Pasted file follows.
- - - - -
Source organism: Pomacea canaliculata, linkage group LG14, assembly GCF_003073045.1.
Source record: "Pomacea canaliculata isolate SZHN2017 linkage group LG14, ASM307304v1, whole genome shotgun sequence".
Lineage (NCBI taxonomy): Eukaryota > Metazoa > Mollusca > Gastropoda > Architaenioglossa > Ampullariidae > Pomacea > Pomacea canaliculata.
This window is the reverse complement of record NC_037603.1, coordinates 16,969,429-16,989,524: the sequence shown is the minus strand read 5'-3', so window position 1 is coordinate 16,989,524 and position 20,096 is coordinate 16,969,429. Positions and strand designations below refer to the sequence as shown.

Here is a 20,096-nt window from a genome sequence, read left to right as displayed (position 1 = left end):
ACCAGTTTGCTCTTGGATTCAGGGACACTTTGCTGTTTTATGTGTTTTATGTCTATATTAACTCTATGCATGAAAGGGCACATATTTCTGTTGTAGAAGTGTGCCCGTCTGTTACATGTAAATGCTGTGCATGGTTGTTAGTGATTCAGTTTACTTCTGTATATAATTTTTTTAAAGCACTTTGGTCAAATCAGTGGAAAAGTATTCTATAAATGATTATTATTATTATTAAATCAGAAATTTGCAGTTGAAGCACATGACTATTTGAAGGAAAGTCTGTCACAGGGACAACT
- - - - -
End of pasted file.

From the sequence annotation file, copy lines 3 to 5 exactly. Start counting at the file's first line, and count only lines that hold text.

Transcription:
Lineage (NCBI taxonomy): Eukaryota > Metazoa > Mollusca > Gastropoda > Architaenioglossa > Ampullariidae > Pomacea > Pomacea canaliculata.
This window is the reverse complement of record NC_037603.1, coordinates 16,969,429-16,989,524: the sequence shown is the minus strand read 5'-3', so window position 1 is coordinate 16,989,524 and position 20,096 is coordinate 16,969,429. Positions and strand designations below refer to the sequence as shown.

Here is a 20,096-nt window from a genome sequence, read left to right as displayed (position 1 = left end):